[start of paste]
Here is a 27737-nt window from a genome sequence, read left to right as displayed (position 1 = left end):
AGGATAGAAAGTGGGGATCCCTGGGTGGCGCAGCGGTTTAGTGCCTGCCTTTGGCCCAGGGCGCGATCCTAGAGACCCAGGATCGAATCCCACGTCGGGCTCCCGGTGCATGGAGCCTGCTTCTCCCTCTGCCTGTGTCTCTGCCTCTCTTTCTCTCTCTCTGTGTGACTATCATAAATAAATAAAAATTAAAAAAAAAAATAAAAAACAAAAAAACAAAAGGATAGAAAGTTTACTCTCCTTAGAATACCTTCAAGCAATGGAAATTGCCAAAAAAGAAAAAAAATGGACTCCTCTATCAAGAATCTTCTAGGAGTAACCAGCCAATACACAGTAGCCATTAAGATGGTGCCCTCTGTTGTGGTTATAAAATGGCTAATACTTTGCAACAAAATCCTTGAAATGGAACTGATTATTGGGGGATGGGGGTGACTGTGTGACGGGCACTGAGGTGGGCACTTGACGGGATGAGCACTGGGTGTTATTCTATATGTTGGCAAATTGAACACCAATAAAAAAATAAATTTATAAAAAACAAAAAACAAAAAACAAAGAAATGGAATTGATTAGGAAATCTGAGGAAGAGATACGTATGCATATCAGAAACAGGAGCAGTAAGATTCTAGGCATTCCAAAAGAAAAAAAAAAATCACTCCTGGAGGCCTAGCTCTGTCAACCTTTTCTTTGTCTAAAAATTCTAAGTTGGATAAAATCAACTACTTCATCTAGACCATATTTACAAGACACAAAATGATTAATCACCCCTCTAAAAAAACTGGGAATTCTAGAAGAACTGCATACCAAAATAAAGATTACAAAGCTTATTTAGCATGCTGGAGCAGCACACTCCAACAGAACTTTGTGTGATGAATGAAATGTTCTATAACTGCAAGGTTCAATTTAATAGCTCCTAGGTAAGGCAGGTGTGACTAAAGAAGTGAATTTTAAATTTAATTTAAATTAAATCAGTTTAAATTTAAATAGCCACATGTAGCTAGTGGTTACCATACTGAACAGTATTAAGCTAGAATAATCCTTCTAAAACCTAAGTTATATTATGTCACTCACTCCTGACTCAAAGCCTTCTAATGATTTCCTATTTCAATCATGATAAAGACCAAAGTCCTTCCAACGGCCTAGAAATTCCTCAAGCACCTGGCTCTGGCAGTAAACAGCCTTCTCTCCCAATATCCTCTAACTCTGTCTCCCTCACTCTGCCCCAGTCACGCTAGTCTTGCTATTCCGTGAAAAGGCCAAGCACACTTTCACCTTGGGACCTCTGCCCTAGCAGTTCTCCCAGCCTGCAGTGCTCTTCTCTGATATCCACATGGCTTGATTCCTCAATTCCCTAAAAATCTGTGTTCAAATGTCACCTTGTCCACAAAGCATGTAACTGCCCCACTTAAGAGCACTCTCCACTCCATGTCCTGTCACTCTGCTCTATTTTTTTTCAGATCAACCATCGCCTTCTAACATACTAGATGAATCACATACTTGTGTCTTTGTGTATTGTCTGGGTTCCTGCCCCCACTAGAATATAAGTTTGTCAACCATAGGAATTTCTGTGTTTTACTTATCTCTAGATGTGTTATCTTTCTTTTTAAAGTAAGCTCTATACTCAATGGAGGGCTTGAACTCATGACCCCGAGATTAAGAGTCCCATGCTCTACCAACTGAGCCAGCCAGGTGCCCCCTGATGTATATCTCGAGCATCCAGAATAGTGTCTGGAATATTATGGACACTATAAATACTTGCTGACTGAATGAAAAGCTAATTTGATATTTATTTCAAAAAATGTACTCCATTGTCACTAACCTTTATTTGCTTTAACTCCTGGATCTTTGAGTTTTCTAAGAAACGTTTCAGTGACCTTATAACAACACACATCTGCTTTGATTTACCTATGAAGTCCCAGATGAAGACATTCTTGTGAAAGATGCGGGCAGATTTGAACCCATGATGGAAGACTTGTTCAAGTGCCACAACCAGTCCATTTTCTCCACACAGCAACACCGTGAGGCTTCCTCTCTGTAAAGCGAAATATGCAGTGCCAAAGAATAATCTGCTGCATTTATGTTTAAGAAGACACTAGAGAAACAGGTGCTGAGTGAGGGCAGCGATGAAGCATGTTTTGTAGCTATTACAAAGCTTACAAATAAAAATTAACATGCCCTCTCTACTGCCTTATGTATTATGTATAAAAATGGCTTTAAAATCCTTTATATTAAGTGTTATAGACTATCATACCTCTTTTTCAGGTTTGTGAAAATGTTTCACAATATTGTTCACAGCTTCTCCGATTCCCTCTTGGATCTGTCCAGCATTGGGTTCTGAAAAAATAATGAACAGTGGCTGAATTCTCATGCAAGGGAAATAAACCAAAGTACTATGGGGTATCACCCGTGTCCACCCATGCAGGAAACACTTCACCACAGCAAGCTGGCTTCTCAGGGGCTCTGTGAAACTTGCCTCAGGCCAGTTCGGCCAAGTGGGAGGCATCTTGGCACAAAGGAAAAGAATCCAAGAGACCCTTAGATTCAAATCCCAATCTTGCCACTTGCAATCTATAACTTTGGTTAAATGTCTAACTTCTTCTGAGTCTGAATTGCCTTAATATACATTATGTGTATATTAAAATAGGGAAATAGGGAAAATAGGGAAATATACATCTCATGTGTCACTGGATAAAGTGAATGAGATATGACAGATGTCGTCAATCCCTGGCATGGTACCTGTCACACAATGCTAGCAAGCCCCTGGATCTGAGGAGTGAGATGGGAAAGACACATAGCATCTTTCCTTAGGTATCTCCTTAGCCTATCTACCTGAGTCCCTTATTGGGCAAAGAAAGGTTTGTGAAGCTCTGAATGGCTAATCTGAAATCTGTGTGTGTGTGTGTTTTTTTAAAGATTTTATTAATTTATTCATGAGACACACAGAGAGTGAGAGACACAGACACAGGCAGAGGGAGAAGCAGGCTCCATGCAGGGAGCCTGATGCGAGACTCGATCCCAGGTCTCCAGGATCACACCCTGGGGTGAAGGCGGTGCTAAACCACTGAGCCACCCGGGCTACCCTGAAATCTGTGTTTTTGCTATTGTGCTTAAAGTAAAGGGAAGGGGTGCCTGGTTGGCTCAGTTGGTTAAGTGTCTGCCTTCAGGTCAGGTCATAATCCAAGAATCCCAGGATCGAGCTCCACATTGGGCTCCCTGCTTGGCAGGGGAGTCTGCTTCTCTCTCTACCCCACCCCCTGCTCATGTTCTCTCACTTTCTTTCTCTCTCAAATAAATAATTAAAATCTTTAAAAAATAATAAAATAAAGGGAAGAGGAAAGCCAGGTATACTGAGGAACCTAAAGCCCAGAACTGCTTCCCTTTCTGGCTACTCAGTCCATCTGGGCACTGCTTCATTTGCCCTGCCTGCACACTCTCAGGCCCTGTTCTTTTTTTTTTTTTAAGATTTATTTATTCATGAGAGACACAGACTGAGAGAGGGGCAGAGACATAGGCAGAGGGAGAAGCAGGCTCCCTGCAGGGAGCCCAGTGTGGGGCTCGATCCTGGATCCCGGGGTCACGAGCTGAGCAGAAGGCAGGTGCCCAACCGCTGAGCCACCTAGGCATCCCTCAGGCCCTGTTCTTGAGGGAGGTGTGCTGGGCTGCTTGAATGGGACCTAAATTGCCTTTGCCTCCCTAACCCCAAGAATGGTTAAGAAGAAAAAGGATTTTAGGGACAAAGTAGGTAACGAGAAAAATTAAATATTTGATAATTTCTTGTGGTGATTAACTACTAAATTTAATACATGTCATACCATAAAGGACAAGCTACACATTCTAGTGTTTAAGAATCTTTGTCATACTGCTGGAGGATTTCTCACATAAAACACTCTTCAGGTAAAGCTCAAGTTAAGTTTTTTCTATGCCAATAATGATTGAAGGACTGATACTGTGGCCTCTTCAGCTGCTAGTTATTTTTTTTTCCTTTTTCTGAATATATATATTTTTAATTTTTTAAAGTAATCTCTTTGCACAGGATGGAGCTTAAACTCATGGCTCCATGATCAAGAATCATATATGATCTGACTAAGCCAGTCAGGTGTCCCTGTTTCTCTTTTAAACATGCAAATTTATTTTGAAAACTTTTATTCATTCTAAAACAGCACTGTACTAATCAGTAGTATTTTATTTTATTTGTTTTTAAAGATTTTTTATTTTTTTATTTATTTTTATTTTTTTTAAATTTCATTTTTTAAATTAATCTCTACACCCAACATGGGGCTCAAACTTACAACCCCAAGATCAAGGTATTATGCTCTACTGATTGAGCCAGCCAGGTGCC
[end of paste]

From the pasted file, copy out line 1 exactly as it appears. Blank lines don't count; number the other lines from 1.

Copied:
Here is a 27737-nt window from a genome sequence, read left to right as displayed (position 1 = left end):